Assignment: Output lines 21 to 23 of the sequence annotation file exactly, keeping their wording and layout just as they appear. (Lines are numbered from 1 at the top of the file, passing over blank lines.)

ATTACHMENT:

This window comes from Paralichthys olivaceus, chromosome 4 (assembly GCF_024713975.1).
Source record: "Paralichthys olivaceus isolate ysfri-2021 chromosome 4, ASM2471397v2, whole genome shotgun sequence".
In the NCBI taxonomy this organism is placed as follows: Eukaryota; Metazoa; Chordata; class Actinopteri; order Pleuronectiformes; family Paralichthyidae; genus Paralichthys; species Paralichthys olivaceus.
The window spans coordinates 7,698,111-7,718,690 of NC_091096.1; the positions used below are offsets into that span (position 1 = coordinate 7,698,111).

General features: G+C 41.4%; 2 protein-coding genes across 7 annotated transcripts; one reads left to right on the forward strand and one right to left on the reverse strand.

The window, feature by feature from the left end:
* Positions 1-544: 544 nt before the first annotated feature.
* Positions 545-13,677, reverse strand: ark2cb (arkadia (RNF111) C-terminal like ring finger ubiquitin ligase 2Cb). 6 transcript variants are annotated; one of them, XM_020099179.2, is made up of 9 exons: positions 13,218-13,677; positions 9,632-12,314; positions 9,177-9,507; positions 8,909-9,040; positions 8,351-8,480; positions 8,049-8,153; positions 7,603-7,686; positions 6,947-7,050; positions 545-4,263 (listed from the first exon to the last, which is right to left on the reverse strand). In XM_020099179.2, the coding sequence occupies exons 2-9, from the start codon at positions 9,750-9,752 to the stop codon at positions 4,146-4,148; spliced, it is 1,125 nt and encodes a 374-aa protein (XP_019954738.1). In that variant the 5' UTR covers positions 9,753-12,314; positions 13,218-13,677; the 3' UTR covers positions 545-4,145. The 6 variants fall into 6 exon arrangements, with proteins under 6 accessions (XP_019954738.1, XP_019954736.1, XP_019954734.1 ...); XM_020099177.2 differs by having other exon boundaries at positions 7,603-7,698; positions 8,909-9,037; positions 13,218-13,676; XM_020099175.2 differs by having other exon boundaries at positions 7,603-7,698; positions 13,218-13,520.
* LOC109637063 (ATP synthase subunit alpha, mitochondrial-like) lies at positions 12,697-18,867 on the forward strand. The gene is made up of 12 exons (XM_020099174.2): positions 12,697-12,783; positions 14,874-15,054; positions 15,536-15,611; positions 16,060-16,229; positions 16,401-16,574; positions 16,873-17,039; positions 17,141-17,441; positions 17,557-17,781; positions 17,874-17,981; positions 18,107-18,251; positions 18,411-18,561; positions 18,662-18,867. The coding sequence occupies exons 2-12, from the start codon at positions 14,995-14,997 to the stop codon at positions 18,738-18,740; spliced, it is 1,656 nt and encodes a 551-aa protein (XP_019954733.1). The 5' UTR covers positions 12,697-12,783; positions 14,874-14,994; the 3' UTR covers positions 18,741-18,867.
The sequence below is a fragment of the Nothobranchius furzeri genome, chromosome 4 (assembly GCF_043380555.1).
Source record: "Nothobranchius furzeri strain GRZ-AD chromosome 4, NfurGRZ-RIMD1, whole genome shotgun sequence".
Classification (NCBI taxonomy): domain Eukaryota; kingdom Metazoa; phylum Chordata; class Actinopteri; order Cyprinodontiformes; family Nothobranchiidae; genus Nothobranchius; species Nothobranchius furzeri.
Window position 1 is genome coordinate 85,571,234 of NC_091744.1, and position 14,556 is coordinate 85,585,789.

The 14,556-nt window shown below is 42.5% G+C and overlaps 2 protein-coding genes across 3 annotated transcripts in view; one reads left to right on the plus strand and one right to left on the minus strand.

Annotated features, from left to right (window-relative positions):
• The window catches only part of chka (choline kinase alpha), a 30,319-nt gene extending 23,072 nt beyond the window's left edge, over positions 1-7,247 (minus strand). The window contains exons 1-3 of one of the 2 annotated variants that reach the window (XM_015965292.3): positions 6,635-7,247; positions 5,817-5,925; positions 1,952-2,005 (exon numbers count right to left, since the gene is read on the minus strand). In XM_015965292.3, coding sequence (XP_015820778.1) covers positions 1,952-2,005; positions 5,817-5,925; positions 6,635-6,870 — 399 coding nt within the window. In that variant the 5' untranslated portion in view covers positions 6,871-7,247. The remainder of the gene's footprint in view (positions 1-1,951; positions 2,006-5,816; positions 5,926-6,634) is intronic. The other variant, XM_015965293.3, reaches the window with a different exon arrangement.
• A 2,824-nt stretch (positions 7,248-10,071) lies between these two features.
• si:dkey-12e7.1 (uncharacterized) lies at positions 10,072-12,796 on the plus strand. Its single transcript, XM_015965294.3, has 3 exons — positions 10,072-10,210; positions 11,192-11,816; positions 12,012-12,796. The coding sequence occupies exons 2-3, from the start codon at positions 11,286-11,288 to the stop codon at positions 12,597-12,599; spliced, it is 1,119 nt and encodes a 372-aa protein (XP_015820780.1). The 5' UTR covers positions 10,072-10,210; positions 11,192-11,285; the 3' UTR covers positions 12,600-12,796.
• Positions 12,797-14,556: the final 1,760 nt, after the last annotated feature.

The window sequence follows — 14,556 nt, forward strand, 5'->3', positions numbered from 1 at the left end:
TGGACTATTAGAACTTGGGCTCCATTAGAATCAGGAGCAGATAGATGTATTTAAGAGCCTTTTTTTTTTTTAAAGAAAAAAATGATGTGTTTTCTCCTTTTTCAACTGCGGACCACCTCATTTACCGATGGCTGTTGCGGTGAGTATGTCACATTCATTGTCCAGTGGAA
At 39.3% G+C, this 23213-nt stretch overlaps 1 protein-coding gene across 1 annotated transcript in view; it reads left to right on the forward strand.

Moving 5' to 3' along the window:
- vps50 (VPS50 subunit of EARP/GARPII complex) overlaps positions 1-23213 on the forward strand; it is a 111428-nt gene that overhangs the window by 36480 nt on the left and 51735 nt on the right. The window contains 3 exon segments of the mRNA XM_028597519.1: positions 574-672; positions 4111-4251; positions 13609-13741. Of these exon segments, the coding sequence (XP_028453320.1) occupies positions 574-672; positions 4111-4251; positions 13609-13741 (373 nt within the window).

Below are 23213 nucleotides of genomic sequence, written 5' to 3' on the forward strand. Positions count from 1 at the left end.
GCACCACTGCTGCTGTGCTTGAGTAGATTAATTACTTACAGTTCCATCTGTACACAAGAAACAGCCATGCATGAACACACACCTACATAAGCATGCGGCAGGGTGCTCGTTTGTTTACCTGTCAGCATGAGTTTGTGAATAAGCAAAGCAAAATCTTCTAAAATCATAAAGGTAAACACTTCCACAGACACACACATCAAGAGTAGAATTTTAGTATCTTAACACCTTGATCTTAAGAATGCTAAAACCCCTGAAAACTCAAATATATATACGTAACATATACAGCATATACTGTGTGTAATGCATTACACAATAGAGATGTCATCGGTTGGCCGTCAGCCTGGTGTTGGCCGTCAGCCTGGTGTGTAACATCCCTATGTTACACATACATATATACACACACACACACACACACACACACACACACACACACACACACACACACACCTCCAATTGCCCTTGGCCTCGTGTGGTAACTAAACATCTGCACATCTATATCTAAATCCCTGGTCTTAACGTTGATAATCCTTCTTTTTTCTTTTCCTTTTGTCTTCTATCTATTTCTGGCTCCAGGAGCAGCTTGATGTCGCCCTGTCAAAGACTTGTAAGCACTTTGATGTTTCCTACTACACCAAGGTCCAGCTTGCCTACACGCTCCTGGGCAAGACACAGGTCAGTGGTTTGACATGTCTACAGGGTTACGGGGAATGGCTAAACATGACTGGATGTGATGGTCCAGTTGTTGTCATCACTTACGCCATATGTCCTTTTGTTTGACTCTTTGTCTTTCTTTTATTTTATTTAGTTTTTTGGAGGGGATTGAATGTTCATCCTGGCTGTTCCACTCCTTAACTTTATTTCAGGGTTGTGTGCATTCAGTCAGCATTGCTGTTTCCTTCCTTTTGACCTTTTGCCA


TGGACTATTAGAACTTGGGCTCCATTAGAATCAGGAGCAGATAGATGTATTTAAGAGCCTTTTTTTTTTTTAAAGAAAAAAATGATGTGTTTTCTCCTTTTTCAACTGCGGACCACCTCATTTACCGATGGCTGTTGCGGTGAGTATGTCACATTCATTGTCCAGTGGAA
At 39.3% G+C, this 23213-nt stretch overlaps 1 protein-coding gene across 1 annotated transcript in view; it reads left to right on the forward strand.

Moving 5' to 3' along the window: